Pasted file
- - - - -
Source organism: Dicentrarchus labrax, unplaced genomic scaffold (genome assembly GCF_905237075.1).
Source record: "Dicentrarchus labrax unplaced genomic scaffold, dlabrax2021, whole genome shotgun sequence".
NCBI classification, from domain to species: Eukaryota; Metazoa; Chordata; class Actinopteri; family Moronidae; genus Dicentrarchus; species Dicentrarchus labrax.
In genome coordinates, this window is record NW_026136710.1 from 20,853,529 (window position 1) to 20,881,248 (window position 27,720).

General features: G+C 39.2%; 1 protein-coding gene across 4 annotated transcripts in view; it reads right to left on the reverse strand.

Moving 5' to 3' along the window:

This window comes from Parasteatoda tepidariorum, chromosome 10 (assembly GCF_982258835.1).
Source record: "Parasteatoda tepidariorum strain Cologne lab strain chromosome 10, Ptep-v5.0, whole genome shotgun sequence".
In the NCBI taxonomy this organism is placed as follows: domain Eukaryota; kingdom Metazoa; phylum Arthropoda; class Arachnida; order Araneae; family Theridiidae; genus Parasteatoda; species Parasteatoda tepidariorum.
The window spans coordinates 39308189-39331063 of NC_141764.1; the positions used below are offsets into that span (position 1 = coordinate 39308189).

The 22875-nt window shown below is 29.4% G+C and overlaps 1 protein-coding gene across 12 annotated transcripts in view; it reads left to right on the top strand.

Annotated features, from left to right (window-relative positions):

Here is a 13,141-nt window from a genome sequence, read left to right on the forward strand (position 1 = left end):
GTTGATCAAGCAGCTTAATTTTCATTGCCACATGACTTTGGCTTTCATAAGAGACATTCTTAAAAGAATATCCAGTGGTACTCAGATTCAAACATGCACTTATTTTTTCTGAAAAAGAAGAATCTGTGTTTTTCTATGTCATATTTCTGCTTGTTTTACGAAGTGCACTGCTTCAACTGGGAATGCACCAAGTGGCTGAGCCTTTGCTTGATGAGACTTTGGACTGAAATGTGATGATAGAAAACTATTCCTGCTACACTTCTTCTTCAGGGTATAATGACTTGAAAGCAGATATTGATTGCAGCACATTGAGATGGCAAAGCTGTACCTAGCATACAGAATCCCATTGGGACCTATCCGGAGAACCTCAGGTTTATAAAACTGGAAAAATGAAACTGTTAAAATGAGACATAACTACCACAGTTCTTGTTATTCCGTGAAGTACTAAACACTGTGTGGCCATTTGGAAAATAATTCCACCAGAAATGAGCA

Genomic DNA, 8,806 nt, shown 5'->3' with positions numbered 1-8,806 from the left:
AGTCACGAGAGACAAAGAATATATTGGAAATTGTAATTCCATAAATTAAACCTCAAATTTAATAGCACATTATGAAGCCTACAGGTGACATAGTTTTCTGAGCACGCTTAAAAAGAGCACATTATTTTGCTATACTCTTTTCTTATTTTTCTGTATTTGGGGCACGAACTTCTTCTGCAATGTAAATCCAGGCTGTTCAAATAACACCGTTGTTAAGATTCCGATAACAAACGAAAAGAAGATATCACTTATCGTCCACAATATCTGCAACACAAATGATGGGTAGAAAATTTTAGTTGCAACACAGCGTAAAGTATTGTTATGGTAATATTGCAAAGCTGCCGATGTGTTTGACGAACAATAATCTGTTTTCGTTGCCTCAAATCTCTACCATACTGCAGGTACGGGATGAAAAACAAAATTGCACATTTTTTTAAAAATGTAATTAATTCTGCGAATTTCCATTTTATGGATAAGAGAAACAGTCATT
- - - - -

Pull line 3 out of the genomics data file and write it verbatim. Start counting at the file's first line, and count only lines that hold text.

NCBI classification, from domain to species: Eukaryota; Metazoa; Chordata; class Actinopteri; family Moronidae; genus Dicentrarchus; species Dicentrarchus labrax.